Today’s watch list:

QQQ – Nasdaq 100 Index Tracking Stock


Trigger = below 24.35 OR above 24.70 (low of the past week OR a bounce into resistance)
Target = 23.25 (0.618 Fibo retracement from lows of October to highs of December)
Stop = 25.10 (above price resistance of the week)

Notes = Although the Nasdaq has been showing relative strength to the S&P and Dow during the selloff over the past several weeks, the Nasdaq is now poised to catch up to the other indices if it breaks to a new low of the week. We expect to see some rotation out of the Nasdaq and into the “old economy” sectors.

Daily Reality Report:

Below is Morpheus Trading Group’s daily performance report of closed trades and an update on all open positions from The Wagner Daily (ETF Intraday Real-Time Room trades are reported separately in The Wagner Weekly).


    SWH short (HALF position from Jan. 30) –
    Shorted 28.73 (avg.), covered 28.25,
    points = + 0.48, net P/L = + $45

    RTH long (from Jan. 30) –
    Bought 67.48 (avg.), sold 66.66 (avg.),
    points = (0.83),net P/L = ($86)

Open Positions:

    SWH short (HALF position from Jan. 30) –
    Shorted 28.73 (avg.), will set new stop and email alert after open,
    open points = + 0.84, open P/L = + $81

Notes: We shorted SWH yesterday, covered half for a profit before the close, and took half overnight. RTH started out with relative strength yesterday, but lost support when the market collapsed. Fortunately, our stop loss kept the loss small. We also shorted SMH in the ETF Real-Time Room yesterday for a profit (details will be reported in Wagner Weekly ).

Click here for a detailed explanation of how daily trade performance is calculated.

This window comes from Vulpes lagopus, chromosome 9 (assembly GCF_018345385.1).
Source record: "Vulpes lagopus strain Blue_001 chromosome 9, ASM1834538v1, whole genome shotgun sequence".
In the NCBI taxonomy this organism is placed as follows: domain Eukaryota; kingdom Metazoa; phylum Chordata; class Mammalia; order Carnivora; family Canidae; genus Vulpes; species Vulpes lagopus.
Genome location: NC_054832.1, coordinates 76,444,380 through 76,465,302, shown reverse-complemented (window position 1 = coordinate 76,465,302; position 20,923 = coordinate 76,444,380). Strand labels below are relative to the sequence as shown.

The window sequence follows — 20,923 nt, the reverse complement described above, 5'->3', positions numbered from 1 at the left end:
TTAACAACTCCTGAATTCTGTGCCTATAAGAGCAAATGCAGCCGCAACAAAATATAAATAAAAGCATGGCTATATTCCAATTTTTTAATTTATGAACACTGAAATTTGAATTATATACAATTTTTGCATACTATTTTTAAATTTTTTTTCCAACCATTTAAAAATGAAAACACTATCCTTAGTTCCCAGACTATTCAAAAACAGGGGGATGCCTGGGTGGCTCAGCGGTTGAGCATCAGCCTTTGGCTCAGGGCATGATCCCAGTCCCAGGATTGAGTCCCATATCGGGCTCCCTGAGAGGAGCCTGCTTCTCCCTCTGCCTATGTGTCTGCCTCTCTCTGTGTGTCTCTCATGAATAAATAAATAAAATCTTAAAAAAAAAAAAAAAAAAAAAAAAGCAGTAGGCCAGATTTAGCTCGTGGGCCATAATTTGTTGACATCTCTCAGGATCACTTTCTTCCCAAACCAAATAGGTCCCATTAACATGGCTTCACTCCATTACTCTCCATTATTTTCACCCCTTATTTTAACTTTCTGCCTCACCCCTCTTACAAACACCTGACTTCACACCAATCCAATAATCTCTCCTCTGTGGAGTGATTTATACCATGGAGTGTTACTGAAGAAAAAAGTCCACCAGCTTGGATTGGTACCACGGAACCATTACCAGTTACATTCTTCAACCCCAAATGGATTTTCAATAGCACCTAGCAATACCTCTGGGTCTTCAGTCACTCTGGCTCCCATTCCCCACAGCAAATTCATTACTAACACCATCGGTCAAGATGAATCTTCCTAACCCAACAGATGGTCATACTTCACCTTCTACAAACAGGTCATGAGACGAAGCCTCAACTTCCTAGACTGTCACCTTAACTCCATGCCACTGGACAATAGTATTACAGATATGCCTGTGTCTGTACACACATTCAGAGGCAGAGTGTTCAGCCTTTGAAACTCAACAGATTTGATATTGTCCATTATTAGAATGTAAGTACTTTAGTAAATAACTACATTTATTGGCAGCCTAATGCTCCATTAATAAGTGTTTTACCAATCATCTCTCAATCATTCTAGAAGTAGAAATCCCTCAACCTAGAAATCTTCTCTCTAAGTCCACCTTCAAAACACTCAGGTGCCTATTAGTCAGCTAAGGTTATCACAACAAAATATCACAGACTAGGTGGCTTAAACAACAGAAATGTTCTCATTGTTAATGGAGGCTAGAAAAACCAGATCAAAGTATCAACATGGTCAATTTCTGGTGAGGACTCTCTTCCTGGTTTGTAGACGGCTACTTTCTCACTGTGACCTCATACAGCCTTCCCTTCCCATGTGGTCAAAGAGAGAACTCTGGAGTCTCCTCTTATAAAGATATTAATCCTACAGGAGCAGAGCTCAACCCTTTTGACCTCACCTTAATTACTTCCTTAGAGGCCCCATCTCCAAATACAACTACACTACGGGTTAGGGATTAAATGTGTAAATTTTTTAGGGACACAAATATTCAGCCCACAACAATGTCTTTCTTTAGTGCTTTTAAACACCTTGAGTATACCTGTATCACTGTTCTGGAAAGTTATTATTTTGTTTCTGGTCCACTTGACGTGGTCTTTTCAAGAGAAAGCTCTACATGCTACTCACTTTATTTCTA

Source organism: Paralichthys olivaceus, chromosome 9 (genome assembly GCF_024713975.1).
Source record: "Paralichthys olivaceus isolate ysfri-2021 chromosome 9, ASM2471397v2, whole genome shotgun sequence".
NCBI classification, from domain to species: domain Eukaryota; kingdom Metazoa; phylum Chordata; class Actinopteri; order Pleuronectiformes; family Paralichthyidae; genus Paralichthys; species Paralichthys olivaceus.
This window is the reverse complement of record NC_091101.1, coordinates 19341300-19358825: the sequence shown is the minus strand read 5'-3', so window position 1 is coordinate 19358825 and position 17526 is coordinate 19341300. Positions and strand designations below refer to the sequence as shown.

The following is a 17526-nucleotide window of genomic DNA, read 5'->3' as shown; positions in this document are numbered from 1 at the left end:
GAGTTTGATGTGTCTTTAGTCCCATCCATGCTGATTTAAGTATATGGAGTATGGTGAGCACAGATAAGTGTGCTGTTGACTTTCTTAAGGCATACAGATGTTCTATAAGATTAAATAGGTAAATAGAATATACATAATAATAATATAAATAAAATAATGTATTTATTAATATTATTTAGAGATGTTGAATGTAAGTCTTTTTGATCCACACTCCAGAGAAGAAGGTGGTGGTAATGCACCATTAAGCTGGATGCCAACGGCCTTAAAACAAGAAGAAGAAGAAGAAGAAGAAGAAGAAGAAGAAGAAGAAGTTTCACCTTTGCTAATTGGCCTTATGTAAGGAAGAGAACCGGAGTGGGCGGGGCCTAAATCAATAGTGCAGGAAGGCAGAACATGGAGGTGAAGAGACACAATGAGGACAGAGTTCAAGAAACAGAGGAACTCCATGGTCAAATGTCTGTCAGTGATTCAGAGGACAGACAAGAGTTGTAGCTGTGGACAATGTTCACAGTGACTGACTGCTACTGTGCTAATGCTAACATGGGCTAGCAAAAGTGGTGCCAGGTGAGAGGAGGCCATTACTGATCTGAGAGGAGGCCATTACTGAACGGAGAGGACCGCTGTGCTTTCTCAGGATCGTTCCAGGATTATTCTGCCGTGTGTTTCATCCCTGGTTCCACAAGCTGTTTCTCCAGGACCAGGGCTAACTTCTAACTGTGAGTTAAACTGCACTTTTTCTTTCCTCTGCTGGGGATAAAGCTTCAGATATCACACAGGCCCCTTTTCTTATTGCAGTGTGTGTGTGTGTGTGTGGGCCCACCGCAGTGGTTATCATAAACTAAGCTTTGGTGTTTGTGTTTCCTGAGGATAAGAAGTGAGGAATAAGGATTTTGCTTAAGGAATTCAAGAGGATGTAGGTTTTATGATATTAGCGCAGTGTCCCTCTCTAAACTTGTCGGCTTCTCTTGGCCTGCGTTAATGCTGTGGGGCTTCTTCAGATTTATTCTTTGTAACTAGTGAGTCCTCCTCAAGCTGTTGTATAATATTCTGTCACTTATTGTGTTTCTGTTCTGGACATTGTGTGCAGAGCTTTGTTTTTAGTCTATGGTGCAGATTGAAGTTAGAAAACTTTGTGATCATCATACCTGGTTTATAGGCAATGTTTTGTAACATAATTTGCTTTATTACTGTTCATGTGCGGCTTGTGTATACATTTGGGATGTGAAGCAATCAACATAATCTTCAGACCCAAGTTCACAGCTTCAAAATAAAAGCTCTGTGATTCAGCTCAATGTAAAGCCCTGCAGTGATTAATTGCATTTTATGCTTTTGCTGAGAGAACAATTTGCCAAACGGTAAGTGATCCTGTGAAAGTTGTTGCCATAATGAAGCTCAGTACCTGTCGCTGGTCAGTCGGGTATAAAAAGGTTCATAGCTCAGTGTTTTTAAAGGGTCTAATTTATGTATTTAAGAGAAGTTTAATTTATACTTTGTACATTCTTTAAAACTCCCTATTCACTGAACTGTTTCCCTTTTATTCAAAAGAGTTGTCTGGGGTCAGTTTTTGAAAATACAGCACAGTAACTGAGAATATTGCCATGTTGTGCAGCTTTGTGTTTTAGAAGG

Click here for a detailed cumulative report of MTG’s trading performance (updated weekly)

Glossary and Notes:

Remember that opening gaps that cause stocks
to trigger immediately on the open carry a higher degree of risk because the
gaps (both up and down) often do not hold. Use caution if trading stocks with
large opening gaps.

Trigger = Exact price that stock must trade
through before I will enter the trade. If a long position, I will only enter the
stock if it trades at the trigger price or higher. For a short position, I will
only enter the stock if it trades at the trigger price or lower. It is really
important to only enter the position if the trigger price is hit, otherwise the
trade becomes riskier.

Target = The anticipated price I am
expecting the stock to go to. However, this does not mean that I will
always hold the stock to that price. If conditions warrant, I will sometimes
take profits before that price, in which case I will notify you of the

Stop = The price at which I will have a physical stop
market order set. As a position becomes profitable, this stop price will often
be adjusted to lock in profits. Again, you will always be notified of such
changes in the next daily report or intraday if you subscribe to intraday

SOH = Sit On Hands (Don’t Make Trades)

Closed P&L
under Deron’s Report Card is based on the actual price I closed my trade at, not
just the theoretical target or stop price listed for each stock. Open P&L is
based on the closing prices of the most recent trading day.

otherwise noted, average holding time is 1 to 3 days once a position is
triggered. Updates on open positions are provided daily.

Yours in success,

Deron M. Wagner